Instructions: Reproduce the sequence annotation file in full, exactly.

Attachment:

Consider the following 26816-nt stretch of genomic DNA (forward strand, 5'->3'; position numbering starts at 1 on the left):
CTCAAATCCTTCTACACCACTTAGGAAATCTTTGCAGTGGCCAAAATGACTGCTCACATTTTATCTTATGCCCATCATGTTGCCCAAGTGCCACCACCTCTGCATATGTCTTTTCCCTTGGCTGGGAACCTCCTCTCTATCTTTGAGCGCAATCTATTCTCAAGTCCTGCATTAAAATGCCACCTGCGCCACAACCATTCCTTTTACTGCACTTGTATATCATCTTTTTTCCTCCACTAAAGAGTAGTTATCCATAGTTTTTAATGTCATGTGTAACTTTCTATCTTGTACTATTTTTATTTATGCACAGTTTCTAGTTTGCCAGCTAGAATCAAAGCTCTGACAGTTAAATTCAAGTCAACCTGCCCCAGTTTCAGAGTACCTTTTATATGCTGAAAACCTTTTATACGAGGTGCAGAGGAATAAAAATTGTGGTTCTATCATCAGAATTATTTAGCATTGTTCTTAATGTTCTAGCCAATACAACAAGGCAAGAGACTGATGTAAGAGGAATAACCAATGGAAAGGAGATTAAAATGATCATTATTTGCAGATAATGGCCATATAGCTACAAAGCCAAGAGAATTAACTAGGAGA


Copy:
Consider the following 26816-nt stretch of genomic DNA (forward strand, 5'->3'; position numbering starts at 1 on the left):
CTCAAATCCTTCTACACCACTTAGGAAATCTTTGCAGTGGCCAAAATGACTGCTCACATTTTATCTTATGCCCATCATGTTGCCCAAGTGCCACCACCTCTGCATATGTCTTTTCCCTTGGCTGGGAACCTCCTCTCTATCTTTGAGCGCAATCTATTCTCAAGTCCTGCATTAAAATGCCACCTGCGCCACAACCATTCCTTTTACTGCACTTGTATATCATCTTTTTTCCTCCACTAAAGAGTAGTTATCCATAGTTTTTAATGTCATGTGTAACTTTCTATCTTGTACTATTTTTATTTATGCACAGTTTCTAGTTTGCCAGCTAGAATCAAAGCTCTGACAGTTAAATTCAAGTCAACCTGCCCCAGTTTCAGAGTACCTTTTATATGCTGAAAACCTTTTATACGAGGTGCAGAGGAATAAAAATTGTGGTTCTATCATCAGAATTATTTAGCATTGTTCTTAATGTTCTAGCCAATACAACAAGGCAAGAGACTGATGTAAGAGGAATAACCAATGGAAAGGAGATTAAAATGATCATTATTTGCAGATAATGGCCATATAGCTACAAAGCCAAGAGAATTAACTAGGAGA